EU to increase weapons fund used for Ukraine by €2 bn: Bloomberg
EU foreign ministers could sign off on a €2 billion increase in the size of its fund to finance weapons deliveries.
The European Union is set to increase the size of its fund to finance weapons deliveries by at least €2 billion ($2.1 billion) as early as next week, Bloomberg reported, citing sources familiar with the discussions.
Governments are repaid for military assistance to Ukraine through the European Peace Facility, which has a cap of approximately $6 billion but is also used to support other nations.
Bloomberg indicated that more than half of the fund has been pledged for military assistance to Ukraine.
According to the sources, who asked not to be named, EU foreign ministers could sign off on the €2 billion increase when they meet in Brussels on December 12, adding that if not finalized by then, EU leaders could take up the matter later in the week.
For the proposal to be passed, it requires the unanimous approval of all EU member states. Bloomberg cited the sources as saying that the European Peace Facility could be topped up with more money at a later date.
EU chief: Ukraine war proves EU lacks critical military capabilities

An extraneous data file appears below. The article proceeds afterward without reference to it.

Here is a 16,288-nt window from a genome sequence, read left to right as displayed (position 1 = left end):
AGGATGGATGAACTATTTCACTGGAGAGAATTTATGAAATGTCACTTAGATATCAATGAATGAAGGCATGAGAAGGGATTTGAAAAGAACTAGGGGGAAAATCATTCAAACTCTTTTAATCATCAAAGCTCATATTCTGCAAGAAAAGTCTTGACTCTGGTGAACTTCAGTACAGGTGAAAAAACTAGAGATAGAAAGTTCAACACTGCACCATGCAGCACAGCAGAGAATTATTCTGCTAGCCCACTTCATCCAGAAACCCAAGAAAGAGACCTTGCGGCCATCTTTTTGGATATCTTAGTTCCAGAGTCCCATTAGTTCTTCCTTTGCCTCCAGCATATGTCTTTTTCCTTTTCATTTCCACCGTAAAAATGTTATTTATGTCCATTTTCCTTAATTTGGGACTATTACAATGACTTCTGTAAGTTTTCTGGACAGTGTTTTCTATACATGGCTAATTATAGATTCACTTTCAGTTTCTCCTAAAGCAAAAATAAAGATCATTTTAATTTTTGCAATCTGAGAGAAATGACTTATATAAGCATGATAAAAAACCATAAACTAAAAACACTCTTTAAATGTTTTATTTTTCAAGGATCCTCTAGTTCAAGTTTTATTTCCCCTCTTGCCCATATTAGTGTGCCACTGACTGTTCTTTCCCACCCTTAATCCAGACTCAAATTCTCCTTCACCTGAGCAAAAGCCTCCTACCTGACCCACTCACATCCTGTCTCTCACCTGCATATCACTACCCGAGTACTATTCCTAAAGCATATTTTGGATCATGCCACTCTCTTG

Earlier, EU foreign policy chief Josep Borrell pointed out that the war in Ukraine has depleted the bloc's weapon stockpiles, showing that it lacks "critical" capabilities to protect against threats on its border.
"This war against Ukraine has been a brutal wake-up for many of us," Borrell told a defense conference in Brussels. "We realize that our military stockpiles have been quickly depleted due to years of under-investment."
Since February, European states have sent billions of dollars worth of weapons to Ukraine without almost any restraint, depleting their stockpiles. NATO and European states have recently felt the heat, ramping up their military spending to match their demands.
"We realize that we lack critical defense capabilities. We lack the capabilities that we need to defend ourselves from a higher level of threats," Borrell said. "We are facing threats, real threats, close by, and (they are) likely to get worse."
The EU foreign policy chief stressed that the EU will need to further increase its military spending and its countries need to ramp up their joint procurement and investment in military technologies to compensate for their deficiencies.
EU Commission proposes 9th package of anti-Russia sanctions: President
This comes after the European Commission proposed on Wednesday imposing new sanctions on Russia's armed forces, three banks, and several officials, as part of the bloc's anti-Russia sanctions over the war in Ukraine.
The EU has already imposed eight waves of unprecedented anti-Russia sanctions since the start of the Ukraine war in February, including targeting Russian key oil exports.
European Commission President Ursula von der Leyen indicated that the EU would now look to add "almost 200 individuals and entities" to its visa ban and asset freeze blacklist, including military officers, ministers, and defense firms.